Multi-task temporal convolutional networks for joint recognition of surgical phases and steps in gastric bypass procedures



Automatic segmentation and classification of surgical activity is crucial for providing advanced support in computer-assisted interventions and autonomous functionalities in robot-assisted surgeries. Prior works have focused on recognizing either coarse activities, such as phases, or fine-grained activities, such as gestures. This work aims at jointly recognizing two complementary levels of granularity directly from videos, namely phases and steps.


We introduce two correlated surgical activities, phases and steps, for the laparoscopic gastric bypass procedure. We propose a multi-task multi-stage temporal convolutional network (MTMS-TCN) along with a multi-task convolutional neural network (CNN) training setup to jointly predict the phases and steps and benefit from their complementarity to better evaluate the execution of the procedure. We evaluate the proposed method on a large video dataset consisting of 40 surgical procedures (Bypass40).


We present experimental results from several baseline models for both phase and step recognition on the Bypass40. The proposed MTMS-TCN method outperforms single-task methods in both phase and step recognition by 1-2% in accuracy, precision and recall. Furthermore, for step recognition, MTMS-TCN achieves a superior performance of 3-6% compared to LSTM-based models on all metrics.


In this work, we present a multi-task multi-stage temporal convolutional network for surgical activity recognition, which shows improved results compared to single-task models on a gastric bypass dataset with multi-level annotations. The proposed method shows that the joint modeling of phases and steps is beneficial to improve the overall recognition of each type of activity.


Recent works in computer-assisted interventions and robot-assisted minimally invasive surgery have seen significant progress in developing advanced support technologies for the demanding scenarios of a modern operating room (OR) [6, 21, 27]. Automatic surgical workflow analysis, i.e., reliable recognition of the current surgical activities, plays an important role in the OR by providing the semantic information needed to design assistance systems that can support clinical decision, report generation, and data annotation. This information is at the core of the cognitive understanding of the surgery and could help reduce surgical errors, increase patient safety, and establish efficient and effective communication protocols [5, 19, 21, 27].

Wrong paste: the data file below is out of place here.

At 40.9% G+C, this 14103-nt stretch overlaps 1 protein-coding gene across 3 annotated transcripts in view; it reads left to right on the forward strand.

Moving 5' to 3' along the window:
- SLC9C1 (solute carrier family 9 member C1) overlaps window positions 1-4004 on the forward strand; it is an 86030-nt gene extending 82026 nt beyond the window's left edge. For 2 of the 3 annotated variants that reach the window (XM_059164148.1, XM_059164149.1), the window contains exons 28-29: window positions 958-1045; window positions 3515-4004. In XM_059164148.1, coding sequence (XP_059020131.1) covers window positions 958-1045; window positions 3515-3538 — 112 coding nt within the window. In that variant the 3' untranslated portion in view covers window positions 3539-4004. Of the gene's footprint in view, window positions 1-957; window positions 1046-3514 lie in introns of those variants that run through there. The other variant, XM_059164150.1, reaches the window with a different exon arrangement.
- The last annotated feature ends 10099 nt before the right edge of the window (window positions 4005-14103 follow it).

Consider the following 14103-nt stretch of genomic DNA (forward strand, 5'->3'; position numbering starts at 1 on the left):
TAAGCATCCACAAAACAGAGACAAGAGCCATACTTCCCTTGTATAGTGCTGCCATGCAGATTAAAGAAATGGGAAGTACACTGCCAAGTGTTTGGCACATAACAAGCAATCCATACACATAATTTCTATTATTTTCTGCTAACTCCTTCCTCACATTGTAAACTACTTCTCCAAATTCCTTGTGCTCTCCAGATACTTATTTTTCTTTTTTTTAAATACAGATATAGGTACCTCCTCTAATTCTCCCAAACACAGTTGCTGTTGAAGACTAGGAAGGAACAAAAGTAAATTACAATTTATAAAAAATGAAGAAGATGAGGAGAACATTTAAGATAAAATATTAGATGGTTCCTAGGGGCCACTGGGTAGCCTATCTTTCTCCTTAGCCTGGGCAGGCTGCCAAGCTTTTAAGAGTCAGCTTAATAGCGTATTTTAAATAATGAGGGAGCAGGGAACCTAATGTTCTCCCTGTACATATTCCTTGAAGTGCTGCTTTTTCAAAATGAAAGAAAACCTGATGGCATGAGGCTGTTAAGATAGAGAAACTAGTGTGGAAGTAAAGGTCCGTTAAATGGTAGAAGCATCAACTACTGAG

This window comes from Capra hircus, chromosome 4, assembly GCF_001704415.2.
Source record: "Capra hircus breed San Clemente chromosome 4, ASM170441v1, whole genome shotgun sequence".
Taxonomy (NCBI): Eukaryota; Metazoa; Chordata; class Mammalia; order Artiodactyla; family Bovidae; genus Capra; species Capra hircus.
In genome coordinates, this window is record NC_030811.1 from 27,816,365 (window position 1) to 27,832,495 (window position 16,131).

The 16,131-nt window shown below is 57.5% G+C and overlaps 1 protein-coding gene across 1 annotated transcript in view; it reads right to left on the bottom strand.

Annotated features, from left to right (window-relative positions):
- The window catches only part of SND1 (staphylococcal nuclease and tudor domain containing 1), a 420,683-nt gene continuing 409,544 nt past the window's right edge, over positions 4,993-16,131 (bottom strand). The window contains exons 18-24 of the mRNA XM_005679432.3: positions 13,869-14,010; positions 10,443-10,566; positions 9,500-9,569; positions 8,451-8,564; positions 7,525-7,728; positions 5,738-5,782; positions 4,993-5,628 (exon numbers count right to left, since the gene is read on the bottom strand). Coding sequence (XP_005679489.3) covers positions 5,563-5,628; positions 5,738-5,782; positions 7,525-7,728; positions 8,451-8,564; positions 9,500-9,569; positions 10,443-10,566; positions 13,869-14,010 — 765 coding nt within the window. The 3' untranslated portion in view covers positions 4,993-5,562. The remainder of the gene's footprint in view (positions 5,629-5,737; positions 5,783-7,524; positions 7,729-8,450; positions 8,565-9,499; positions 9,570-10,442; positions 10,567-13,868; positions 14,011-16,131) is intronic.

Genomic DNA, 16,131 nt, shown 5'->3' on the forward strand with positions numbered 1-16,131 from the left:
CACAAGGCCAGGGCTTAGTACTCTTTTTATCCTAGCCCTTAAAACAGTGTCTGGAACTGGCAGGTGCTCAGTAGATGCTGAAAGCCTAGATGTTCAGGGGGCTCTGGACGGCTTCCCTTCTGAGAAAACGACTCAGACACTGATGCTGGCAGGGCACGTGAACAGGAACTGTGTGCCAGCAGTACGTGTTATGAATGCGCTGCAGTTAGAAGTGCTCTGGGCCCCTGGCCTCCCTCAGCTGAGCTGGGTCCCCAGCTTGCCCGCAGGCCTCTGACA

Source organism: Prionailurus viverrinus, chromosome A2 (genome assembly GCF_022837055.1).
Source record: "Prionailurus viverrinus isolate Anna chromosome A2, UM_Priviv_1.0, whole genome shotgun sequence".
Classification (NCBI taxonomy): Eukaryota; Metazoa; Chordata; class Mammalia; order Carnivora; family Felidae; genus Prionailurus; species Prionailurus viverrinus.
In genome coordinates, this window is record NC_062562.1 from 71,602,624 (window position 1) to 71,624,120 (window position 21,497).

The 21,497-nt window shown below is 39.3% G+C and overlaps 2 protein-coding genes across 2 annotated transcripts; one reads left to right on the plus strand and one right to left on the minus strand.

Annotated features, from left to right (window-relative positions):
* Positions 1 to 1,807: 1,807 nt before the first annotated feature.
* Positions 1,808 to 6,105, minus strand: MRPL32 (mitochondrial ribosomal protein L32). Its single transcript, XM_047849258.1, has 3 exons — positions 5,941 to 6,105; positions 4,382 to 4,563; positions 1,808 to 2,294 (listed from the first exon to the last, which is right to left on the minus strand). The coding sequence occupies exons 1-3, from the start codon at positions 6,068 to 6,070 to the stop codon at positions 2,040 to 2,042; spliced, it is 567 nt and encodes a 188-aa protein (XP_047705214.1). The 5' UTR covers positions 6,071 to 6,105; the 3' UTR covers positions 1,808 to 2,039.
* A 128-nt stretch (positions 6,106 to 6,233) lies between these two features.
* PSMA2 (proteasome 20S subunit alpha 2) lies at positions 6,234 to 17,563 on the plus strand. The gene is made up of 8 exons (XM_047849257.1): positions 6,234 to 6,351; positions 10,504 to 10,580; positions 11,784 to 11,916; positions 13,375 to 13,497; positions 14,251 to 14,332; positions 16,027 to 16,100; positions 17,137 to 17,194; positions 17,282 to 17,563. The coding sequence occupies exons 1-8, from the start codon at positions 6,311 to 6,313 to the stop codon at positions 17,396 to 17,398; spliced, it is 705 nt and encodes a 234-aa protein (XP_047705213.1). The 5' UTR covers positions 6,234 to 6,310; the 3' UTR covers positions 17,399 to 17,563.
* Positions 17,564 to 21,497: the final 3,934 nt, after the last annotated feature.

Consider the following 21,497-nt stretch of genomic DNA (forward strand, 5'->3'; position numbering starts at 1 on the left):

A surgical procedure can be decomposed into activities at different levels of granularity, such as the whole procedure, phases, stages, steps, and actions [18]. Recent works have strongly focused on developing methods to recognize one specific level of granularity from video data. The visual detection of phases [7, 15, 16, 25, 30], robotic gestures [2, 10, 26, 29], and instruments [11, 14, 16, 22] has, for instance, seen a surge in research activities, due to their potential impact on developing intra- and postoperative tools for the purposes of monitoring safety, assessing skills, and reporting. Many of these previous works have focused on endoscopic cholecystectomy procedures, utilizing the publicly available large-scale Cholec80 dataset [25], and on cataract surgical procedures, utilizing the popular CATARACTS dataset [11, 30].

In this work, we target another type of high volume procedure, namely the gastric bypass. This procedure is particularly interesting for activity analysis as it exhibits a very complex workflow. Gastric bypass is a procedure to treat obesity, which is considered a global health epidemic by the World Health Organization [1], with approximately 500,000 laparoscopic bariatric procedures performed every year worldwide [3]. Laparoscopic Roux-En-Y gastric bypass (LRYGB), the most performed and gold standard bariatric surgical procedure [3], consists in the reduction of the stomach and the bypass of part of the small bowel. Various clinical groups have worked to find a consensus on the best workflow for this technically demanding surgical procedure in order to improve standardization and reproducibility [17]. A clear framework and shared nomenclature to segment surgical procedures are currently missing.